Remember those House Judiciary Committee meetings being held today? The ones we talked about, like, a few hours ago? Well, they’ve wrapped up, and R&R is reporting the heated three-hour hearing featured all the best parts of political theater: arguing, surprise side-switching and a win for small businesses.
After a contentious three-hour hearing in which three amendments to the [Performance Royalties Act] were offered, only one of the amendments — which reduced the fees to small broadcasters — was embraced.
In a surprise turn welcomed by broadcasters, rep. Maxine Waters (D-Calif.) reversed her support for H.R. 848. She acknowledged that she has been heavily lobbied by broadcasters as recently as Tuesday night (May 12), receiving phone calls from Salem Christian talk KKLA/Los Angeles, among other stations. She was concerned about the financial impact on broadcasters, in general, and minority broadcasters, in particular. Waters was in favor of one amendment offered by fellow Californian Daniel Lungren (R) that sought to delay voting on the Act by six months while a study on the economic impact of the measure was conducted.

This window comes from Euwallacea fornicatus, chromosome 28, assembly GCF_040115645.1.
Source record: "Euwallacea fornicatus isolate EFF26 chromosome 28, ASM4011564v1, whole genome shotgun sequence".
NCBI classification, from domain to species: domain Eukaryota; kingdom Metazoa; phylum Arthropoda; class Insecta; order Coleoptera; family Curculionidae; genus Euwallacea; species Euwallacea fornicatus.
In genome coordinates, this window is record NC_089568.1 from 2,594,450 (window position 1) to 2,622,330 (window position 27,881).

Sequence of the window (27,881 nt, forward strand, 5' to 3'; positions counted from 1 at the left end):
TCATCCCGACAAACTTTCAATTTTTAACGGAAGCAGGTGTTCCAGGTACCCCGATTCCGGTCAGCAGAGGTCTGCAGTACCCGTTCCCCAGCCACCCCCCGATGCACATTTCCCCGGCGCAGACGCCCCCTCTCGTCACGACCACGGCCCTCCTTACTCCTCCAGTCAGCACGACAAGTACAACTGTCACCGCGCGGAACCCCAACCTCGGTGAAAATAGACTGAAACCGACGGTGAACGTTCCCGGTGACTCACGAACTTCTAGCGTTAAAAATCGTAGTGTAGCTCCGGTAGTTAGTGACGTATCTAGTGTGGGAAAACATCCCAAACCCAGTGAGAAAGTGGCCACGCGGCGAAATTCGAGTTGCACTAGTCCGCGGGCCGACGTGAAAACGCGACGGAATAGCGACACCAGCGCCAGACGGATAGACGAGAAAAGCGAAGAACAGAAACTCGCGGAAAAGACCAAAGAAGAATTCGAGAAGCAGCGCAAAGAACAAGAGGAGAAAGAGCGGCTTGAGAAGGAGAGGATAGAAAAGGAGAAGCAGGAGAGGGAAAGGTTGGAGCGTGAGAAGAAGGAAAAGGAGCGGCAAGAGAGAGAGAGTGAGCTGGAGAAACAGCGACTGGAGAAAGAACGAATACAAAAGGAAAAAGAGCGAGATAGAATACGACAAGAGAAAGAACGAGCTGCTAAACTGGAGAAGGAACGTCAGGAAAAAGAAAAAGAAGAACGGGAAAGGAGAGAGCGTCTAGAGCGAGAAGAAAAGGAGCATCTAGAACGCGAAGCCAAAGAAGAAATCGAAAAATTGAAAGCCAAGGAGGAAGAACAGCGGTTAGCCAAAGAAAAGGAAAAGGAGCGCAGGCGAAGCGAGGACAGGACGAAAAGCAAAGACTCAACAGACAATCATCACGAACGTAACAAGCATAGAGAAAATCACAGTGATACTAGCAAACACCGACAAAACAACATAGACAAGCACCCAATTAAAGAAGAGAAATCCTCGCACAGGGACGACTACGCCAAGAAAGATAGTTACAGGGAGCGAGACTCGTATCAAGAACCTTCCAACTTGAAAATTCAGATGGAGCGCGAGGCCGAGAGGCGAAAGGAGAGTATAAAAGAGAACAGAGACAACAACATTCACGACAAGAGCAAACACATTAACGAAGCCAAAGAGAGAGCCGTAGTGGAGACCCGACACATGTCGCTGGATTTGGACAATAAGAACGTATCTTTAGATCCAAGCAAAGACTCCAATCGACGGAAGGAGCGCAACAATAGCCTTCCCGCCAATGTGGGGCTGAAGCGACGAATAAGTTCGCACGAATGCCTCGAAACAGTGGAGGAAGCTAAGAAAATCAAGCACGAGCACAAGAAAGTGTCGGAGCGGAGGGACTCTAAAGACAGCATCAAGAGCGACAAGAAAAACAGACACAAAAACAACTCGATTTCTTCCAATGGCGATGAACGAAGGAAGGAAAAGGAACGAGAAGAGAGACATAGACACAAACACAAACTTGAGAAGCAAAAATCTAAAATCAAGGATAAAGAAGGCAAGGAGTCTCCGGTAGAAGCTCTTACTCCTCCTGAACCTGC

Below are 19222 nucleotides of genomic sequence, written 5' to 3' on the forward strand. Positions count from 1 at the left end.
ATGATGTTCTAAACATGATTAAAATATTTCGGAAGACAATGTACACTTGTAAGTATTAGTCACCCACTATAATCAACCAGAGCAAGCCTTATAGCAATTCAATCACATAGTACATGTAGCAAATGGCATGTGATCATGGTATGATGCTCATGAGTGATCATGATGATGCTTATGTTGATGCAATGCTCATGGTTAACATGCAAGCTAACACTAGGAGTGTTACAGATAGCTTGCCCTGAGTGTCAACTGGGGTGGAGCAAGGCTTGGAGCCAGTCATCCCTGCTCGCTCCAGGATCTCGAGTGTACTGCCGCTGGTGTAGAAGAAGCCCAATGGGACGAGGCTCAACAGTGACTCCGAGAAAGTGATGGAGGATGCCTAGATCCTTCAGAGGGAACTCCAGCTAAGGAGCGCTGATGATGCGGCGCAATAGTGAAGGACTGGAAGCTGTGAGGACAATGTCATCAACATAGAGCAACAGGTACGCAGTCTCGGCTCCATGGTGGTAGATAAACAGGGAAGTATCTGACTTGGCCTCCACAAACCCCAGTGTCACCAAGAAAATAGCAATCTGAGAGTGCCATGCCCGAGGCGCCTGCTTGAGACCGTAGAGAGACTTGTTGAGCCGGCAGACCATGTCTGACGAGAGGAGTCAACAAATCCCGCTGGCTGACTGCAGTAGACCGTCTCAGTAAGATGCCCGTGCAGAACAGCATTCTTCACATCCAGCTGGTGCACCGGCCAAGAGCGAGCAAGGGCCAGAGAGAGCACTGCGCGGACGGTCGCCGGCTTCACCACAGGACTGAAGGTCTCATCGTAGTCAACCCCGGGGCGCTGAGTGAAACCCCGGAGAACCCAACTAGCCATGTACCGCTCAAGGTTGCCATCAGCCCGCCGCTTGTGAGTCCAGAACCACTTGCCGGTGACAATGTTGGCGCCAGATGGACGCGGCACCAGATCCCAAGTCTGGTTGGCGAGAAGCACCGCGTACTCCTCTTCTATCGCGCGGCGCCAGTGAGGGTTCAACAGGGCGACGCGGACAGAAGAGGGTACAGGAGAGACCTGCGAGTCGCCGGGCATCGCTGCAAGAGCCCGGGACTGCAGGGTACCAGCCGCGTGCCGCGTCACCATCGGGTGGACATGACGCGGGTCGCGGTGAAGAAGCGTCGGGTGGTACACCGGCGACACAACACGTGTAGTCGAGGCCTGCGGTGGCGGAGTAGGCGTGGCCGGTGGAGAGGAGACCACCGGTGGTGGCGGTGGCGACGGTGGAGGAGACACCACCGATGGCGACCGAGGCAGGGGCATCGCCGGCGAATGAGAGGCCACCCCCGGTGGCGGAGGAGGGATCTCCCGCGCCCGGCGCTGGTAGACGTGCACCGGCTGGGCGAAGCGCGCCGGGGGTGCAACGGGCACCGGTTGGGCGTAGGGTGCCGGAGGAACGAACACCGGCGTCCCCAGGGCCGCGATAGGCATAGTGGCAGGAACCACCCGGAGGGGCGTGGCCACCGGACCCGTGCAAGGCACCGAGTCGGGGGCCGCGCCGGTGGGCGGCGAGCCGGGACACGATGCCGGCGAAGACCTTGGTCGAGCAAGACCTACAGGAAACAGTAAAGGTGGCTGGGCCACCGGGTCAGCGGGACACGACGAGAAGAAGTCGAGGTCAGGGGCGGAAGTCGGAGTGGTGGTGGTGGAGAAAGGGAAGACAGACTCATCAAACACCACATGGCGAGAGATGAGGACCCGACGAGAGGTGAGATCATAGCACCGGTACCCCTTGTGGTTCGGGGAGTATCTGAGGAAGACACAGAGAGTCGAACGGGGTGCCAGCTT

The bill, which would require broadcasters to pay royalties to song performers in addition to songwriters, still passed by a 21 to 9 vote – advancing it to a full House vote – but broadcasters were pleased to see a welcome amendment and a new ally.
Obviously, with the whole “having to pay even more money to play music” thing, these bills are a major concern for already-struggling terrestrial radio broadcasters. We’ll keep you updated as this story develops.